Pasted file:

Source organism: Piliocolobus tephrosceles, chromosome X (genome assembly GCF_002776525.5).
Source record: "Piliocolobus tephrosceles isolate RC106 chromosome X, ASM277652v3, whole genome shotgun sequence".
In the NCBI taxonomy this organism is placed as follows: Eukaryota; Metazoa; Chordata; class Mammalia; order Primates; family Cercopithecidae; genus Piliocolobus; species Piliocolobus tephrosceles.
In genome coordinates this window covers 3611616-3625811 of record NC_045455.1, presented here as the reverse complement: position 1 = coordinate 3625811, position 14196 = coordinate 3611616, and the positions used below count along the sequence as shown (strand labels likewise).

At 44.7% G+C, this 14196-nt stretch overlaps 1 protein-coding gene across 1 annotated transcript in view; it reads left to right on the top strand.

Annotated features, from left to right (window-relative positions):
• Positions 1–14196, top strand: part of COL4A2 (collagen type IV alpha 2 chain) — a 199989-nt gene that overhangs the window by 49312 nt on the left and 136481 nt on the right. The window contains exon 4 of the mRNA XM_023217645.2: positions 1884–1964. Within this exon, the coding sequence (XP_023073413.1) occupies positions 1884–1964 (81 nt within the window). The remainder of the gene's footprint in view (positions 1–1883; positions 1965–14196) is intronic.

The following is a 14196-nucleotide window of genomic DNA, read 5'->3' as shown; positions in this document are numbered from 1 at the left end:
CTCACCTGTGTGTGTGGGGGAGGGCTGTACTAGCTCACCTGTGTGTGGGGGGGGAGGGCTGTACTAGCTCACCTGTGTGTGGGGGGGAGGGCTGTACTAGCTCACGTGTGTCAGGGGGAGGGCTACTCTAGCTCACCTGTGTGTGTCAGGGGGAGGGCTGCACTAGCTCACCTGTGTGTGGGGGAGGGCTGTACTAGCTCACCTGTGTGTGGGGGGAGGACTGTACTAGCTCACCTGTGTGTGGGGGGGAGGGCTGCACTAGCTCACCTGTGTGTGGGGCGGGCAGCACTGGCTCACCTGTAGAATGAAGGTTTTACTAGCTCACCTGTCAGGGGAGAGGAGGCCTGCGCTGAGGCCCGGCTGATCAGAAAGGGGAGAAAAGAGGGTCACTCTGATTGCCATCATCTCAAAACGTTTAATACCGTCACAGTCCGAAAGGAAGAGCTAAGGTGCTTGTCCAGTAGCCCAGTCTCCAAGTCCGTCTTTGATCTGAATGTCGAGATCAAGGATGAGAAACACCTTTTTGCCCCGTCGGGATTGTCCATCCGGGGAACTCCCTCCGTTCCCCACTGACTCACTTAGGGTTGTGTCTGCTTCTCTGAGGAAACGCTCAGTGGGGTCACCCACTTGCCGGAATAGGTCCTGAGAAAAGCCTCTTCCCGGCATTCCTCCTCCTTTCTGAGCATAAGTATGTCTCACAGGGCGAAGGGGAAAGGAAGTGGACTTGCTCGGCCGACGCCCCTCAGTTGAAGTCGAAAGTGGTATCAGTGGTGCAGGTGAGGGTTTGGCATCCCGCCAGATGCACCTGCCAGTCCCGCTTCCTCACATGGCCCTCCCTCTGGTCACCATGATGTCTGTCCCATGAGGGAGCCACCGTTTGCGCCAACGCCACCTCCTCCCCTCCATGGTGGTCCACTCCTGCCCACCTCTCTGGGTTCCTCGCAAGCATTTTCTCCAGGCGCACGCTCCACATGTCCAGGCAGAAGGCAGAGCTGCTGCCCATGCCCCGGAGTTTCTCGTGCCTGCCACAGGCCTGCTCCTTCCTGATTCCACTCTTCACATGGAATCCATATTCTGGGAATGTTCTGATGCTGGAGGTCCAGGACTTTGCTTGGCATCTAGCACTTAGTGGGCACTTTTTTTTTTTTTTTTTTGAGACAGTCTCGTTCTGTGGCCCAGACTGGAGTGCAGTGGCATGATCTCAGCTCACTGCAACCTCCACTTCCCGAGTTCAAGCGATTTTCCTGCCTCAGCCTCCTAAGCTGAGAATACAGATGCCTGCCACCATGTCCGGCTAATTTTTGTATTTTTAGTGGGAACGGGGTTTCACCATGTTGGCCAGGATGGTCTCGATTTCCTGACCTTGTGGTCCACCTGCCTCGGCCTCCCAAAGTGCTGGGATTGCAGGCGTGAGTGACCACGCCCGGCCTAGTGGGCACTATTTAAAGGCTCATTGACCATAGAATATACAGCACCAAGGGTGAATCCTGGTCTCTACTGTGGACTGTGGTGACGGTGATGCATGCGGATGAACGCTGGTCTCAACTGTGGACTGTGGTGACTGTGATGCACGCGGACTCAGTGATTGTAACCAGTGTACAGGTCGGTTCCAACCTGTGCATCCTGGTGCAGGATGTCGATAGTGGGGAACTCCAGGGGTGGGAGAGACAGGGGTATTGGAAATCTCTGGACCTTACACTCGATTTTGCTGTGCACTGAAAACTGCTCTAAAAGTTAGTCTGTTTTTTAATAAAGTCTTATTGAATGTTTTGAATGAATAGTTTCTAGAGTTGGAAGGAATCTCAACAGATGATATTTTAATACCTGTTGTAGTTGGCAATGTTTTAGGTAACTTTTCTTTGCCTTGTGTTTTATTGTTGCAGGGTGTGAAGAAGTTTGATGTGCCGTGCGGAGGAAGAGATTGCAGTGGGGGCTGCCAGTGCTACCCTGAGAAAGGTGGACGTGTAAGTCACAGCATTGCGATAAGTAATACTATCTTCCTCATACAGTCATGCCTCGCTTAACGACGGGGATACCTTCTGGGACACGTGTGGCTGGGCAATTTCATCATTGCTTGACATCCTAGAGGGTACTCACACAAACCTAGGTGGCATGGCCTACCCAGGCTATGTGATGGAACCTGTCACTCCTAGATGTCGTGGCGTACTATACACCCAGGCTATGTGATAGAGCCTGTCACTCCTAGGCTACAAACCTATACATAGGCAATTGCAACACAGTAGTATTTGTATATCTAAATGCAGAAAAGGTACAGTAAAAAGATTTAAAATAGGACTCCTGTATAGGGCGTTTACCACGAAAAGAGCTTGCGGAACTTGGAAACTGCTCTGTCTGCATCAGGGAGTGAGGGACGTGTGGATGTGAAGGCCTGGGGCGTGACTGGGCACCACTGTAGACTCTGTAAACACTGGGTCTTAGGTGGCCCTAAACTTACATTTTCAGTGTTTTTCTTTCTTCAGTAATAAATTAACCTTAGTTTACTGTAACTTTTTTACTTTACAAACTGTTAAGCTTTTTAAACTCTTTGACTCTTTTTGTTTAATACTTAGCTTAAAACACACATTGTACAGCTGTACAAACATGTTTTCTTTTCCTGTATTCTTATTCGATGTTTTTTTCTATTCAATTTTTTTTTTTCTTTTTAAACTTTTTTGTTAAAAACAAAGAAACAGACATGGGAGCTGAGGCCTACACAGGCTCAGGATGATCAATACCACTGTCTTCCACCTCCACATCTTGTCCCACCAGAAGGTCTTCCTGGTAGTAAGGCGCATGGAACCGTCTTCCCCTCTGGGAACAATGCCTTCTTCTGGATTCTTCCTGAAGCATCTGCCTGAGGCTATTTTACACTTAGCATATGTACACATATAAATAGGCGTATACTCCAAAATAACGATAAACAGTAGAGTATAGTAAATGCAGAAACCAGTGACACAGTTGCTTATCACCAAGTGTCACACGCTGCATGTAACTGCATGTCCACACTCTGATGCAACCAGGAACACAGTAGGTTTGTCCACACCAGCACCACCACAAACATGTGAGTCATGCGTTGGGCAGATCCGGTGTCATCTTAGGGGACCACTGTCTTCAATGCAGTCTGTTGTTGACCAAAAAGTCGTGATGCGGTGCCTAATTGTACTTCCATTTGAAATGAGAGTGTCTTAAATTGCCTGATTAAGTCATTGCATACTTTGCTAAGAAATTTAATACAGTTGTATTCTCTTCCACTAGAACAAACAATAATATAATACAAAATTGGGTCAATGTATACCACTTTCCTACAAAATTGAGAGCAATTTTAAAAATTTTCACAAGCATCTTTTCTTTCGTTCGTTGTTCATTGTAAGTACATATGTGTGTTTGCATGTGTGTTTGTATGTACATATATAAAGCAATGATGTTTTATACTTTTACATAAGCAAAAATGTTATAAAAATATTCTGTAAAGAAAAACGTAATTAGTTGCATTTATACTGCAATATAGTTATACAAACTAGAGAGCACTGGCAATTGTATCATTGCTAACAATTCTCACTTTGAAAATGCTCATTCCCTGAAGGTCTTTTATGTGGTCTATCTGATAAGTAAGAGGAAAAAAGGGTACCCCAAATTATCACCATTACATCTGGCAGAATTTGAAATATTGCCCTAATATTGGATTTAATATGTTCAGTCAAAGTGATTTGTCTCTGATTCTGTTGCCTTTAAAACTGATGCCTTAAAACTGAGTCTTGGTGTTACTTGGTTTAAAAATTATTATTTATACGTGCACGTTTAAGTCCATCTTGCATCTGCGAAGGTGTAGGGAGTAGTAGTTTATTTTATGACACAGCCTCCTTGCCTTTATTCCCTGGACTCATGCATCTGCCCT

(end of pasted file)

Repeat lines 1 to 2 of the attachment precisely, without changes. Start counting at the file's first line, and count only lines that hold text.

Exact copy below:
Source organism: Piliocolobus tephrosceles, chromosome X (genome assembly GCF_002776525.5).
Source record: "Piliocolobus tephrosceles isolate RC106 chromosome X, ASM277652v3, whole genome shotgun sequence".